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Ukrainians Find That Relatives in Russia Don’t Believe It’s a War

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Ukrainians Find That Relatives in Russia Don’t Believe It’s a War

LVIV, Ukraine – Four days after Russia dropped artillery shells on Kyiv, a Ukrainian restauranteur, Misha Katsiurin, was wondering why her father, a church patron living in the Russian city of Nizhny Novgorod, didn’t come to check on her. Called.

“There’s a war, I’m his son, and he just doesn’t call,” Mr Katsiurin, 33, said in an interview. “So I called him myself and told him how it is with my family in Kyiv now that Russia started bombing us. That I’m trying to get my kids and my wife out, that’s all. Something very scary.”

He didn’t get the response he expected. His father, Andrei, did not believe him.

“No, no, no, no wait,” said Mr. Katsiurin of his father’s initial reaction.

“They started telling me how things are My The country is going,” said Mr Katsiurin, who has converted his restaurants into volunteer centers and is temporarily living near the western Ukrainian city of Ternopil. “He started yelling at me and said to me, ‘Look, everything’s going like this. They’re Nazis.'”

An estimated 11 million people in Russia have Ukrainian relatives. Many people living in Ukraine and holding Ukrainian passports are considered ethnic Russians, and a large percentage of Ukrainians living in the southern and western parts of the country speak Russian as their native language.

As Ukrainians deal with the devastation of Russian attacks in their homeland, many are facing a confused and almost surreal backlash from family members in Russia, who refuse to believe that Russian soldiers are bombing innocent people. There could be, or even a war going on. Sure.

These relatives have essentially bought into the official Kremlin status: that President Vladimir V. Putin’s military is conducting a limited “special military operation” with the honorable mission of “de-nazifying” Ukraine. Mr Putin has referred to the Ukrainian president, Volodymyr Zelensky, a native Russian speaker with a Jewish background, as a “drug-addicted Nazi” in his efforts to justify the invasion.

Those narratives are emerging amid a wave of disinformation emanating from the Russian state as the Kremlin moves to crack down on independent news reporting to shape the messages most Russians are receiving.

Russian television channels do not show the bombing of Kyiv, Ukraine’s capital and its suburbs, or the devastating attacks on Kharkiv, Mariupol, Chernihiv and other Ukrainian cities. They do not show peaceful resistance even in places like Kherson, a major city in the south that Russian troops had captured several days earlier, and certainly not in opposition to the war that had spread across Russia.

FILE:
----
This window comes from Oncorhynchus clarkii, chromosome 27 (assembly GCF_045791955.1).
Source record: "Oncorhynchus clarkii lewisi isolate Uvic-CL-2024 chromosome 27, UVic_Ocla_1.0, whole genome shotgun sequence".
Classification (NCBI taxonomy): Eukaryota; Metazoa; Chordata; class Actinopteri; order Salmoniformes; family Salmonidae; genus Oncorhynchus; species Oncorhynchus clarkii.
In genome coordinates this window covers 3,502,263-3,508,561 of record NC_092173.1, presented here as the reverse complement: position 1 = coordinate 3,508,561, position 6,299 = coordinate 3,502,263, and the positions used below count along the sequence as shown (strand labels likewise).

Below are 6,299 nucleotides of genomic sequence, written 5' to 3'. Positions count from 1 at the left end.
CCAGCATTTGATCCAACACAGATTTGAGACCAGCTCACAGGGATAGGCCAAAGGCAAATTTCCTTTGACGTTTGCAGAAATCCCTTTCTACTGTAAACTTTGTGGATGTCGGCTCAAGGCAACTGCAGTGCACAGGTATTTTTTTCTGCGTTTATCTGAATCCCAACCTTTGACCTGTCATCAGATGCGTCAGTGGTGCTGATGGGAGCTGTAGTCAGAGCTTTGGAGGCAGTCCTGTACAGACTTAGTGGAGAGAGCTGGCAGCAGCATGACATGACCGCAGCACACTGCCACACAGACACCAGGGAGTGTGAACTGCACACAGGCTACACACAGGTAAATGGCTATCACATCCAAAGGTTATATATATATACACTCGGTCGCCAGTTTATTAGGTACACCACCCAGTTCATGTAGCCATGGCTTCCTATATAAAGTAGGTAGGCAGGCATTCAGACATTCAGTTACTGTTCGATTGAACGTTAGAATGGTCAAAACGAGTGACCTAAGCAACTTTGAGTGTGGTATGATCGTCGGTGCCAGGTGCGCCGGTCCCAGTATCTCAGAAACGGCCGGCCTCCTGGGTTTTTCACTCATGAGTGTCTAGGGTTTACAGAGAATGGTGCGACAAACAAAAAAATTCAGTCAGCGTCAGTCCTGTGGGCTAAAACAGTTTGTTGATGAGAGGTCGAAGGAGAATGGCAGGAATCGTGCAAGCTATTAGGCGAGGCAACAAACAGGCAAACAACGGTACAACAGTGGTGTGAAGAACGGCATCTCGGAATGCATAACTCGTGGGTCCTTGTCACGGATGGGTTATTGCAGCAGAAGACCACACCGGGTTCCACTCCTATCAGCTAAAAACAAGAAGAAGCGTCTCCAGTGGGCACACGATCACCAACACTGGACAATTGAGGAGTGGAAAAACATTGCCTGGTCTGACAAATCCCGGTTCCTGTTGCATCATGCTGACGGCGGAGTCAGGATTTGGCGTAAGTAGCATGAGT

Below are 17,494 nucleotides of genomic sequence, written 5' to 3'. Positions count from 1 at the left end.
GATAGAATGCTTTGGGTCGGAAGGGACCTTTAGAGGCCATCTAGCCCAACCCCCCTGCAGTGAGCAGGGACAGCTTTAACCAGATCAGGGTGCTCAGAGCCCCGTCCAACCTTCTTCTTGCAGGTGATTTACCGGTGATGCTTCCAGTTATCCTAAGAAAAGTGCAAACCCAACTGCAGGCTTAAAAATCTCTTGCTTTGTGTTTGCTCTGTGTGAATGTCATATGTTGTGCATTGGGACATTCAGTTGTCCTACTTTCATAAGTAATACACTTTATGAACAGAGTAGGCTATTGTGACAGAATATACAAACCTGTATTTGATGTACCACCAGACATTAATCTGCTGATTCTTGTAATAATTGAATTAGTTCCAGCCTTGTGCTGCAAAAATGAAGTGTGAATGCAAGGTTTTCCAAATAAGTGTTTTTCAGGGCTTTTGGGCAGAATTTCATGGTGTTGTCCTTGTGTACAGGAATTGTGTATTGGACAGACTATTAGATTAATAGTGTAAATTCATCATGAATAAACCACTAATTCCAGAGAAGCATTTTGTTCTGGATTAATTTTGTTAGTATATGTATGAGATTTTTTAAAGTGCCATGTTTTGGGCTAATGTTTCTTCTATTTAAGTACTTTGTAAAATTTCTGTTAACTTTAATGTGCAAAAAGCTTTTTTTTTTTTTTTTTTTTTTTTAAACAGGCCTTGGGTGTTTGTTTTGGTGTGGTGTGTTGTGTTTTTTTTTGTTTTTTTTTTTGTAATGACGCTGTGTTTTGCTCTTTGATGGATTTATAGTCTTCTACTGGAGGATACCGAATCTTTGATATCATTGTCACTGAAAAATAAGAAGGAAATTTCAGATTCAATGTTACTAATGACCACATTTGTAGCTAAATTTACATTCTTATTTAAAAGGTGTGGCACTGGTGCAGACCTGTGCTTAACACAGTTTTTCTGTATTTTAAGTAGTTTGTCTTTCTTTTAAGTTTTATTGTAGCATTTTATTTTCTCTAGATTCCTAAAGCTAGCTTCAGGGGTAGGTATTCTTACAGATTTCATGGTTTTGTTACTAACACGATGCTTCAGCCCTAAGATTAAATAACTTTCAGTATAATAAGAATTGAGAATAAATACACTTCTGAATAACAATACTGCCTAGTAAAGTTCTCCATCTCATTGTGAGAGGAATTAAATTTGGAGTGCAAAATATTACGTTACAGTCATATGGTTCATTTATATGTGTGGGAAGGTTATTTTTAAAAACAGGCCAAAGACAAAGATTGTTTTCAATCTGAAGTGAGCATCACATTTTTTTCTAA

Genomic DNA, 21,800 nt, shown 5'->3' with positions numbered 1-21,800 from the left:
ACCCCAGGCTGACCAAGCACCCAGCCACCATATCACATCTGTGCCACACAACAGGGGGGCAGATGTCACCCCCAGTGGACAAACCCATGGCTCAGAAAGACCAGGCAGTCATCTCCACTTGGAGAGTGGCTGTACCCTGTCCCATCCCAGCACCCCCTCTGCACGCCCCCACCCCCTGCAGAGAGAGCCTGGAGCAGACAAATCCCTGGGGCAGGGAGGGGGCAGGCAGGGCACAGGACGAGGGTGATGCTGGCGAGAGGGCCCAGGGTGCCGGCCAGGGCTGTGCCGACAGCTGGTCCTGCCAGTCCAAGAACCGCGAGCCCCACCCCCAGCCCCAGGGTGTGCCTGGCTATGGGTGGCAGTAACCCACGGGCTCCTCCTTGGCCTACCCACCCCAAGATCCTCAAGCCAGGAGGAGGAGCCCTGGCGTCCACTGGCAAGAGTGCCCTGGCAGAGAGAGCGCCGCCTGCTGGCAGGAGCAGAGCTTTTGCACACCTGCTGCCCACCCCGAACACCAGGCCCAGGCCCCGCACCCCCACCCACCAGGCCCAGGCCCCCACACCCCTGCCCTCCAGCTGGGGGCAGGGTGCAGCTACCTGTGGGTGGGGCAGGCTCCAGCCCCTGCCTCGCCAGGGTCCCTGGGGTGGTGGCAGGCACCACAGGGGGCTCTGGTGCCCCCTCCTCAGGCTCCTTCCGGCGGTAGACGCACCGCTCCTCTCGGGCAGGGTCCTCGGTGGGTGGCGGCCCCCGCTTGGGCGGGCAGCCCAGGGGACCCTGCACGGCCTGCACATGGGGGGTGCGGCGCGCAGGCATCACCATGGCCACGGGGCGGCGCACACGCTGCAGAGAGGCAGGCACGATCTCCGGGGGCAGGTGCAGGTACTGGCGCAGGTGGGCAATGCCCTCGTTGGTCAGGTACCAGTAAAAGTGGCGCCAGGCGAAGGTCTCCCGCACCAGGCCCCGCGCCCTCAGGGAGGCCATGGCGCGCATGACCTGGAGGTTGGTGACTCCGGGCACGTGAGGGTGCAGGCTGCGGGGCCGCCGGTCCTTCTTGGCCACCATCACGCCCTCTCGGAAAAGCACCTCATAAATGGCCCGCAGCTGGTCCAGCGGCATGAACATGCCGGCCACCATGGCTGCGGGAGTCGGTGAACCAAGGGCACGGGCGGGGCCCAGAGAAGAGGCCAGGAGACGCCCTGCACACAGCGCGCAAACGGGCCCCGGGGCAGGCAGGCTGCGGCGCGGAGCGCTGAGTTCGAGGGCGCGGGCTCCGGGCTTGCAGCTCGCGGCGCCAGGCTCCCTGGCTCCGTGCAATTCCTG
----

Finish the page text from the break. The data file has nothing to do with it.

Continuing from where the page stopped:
Instead they focus on the successes of the Russian army, without discussing the casualties among Russian soldiers. Many state television correspondents are embedded in eastern Ukraine, not in the cities being attacked with missiles and mortars. Recent news reports make no mention of a 40-mile long Russian convoy on a road north of Kyiv.

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Russia also banned Facebook and Twitter on Friday for trying to block unneeded information.

All this, Mr. Katsyurin said, explains why his father told him: “There are Russian soldiers helping people. They give them warm clothes and food.”

Mr. Katsiurin is not alone in his desperation. When Valentina V. Kremir wrote to her brother and sister in Russia to tell her that their son had spent days at a bomb shelter in the Kyiv suburb of Bucha as there was intense fighting, she too was met with disbelief.

“He believes that everything is calm in Kiev, that no one is shelling Kyiv,” Ms Kramir said in a phone interview. She said her siblings think Russians are attacking military infrastructure “with precision, and that’s all.”

She said that her sister Lyubov, who lives in Perm, wished her a happy birthday on February 25, the second day of the invasion. When Ms Kramir wrote back about the ground situation, her sister’s reply via direct message was simple: “No one is going to bomb Kyiv, and you really should be afraid of the Nazis against whom your father fought.” fought.